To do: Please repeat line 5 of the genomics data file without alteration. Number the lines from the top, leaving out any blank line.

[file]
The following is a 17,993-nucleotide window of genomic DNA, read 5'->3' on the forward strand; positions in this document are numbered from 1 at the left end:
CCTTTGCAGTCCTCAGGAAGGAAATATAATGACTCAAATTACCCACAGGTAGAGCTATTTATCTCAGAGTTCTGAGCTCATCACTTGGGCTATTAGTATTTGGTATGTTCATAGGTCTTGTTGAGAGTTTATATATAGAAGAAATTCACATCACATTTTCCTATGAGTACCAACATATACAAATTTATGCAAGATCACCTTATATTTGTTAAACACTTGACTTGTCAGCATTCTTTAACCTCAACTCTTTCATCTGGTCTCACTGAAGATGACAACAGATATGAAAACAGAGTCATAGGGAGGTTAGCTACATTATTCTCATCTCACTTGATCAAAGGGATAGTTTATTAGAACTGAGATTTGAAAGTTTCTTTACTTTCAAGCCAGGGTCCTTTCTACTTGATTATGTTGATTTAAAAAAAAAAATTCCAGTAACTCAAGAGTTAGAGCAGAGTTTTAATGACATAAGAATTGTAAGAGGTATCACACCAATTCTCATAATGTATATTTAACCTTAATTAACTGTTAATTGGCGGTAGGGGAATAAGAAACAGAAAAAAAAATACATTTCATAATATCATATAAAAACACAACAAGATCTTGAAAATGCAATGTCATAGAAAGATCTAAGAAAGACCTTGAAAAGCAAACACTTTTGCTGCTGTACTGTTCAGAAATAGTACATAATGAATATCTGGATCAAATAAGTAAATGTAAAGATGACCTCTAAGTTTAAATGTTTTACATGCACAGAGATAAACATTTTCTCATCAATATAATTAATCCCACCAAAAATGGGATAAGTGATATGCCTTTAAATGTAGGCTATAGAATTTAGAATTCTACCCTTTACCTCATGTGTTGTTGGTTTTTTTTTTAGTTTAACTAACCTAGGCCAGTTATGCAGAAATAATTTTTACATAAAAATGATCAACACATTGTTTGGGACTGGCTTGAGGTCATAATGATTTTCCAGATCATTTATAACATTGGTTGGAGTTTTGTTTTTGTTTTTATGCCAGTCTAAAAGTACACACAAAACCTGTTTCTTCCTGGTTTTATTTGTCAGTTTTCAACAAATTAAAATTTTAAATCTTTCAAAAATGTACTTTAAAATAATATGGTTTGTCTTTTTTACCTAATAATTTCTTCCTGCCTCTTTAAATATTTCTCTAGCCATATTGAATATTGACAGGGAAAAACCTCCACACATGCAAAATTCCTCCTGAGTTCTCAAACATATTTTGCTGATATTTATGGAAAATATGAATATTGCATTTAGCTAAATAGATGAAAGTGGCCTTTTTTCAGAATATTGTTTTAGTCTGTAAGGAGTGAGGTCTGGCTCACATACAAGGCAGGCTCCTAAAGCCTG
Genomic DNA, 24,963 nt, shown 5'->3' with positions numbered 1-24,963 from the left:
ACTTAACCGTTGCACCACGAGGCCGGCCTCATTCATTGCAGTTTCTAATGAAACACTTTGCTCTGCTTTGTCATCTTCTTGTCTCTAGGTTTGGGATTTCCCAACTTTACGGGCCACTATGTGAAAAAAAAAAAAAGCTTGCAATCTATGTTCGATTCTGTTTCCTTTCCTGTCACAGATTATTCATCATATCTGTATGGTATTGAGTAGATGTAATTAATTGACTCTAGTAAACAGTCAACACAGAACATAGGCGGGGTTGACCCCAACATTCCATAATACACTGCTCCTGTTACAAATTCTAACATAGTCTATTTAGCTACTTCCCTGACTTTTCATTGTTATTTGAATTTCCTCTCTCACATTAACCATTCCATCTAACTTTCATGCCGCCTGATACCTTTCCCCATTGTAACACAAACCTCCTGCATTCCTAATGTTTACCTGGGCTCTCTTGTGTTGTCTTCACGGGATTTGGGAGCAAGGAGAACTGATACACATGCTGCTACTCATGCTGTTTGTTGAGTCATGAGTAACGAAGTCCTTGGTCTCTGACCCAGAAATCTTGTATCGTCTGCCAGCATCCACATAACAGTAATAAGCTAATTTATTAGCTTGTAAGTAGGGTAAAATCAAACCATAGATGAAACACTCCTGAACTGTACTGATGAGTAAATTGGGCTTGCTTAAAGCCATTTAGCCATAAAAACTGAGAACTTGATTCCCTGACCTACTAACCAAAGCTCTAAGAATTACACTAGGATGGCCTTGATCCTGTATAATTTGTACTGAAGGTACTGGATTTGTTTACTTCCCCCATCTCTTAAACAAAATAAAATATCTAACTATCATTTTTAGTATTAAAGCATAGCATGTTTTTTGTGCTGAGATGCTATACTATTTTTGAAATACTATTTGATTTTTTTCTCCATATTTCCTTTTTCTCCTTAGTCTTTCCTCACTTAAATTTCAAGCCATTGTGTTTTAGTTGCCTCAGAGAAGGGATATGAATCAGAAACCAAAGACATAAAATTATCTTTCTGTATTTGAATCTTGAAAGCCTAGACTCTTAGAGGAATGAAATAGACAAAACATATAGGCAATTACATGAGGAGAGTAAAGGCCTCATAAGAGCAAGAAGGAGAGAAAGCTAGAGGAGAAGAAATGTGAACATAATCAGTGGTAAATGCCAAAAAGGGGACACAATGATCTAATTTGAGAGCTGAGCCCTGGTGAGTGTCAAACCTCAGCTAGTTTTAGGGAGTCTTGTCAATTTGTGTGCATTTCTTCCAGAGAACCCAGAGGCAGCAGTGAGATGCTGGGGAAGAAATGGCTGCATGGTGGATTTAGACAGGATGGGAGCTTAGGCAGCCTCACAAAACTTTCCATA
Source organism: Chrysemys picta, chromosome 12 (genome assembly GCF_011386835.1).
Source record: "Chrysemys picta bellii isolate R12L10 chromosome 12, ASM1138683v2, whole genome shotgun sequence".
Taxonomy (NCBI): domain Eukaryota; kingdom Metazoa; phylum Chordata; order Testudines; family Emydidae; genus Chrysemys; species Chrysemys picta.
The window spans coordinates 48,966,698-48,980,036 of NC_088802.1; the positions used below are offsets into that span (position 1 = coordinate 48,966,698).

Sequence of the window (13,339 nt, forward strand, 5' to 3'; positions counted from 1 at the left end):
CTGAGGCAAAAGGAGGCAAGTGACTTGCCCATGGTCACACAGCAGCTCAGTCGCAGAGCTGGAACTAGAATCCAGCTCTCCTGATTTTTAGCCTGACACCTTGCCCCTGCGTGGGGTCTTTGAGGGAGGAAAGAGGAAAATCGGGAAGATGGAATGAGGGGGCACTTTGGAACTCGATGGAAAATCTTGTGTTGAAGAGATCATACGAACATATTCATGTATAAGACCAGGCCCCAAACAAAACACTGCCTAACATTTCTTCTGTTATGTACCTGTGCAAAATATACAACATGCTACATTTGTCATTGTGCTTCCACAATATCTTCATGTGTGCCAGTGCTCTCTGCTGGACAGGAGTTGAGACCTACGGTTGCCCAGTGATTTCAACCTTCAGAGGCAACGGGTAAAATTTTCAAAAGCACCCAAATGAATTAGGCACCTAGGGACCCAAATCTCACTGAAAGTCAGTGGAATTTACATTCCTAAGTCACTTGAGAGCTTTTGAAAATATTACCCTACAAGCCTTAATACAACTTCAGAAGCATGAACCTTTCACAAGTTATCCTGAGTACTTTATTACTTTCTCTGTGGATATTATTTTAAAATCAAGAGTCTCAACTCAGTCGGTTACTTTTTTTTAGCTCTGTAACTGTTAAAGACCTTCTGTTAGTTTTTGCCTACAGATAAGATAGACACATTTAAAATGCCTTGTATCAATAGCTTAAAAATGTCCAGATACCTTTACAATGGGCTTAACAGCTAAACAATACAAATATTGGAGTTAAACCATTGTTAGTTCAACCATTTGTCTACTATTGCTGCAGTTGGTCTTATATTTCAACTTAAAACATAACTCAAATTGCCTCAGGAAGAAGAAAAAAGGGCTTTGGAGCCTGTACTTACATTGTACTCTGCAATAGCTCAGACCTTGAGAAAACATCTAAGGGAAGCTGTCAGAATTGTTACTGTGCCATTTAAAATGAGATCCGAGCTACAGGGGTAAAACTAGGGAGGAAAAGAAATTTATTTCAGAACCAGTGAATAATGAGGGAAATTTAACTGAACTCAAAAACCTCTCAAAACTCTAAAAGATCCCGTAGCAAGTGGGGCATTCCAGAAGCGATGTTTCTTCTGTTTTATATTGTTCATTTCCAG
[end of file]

Source organism: Chrysemys picta, chromosome 12 (genome assembly GCF_011386835.1).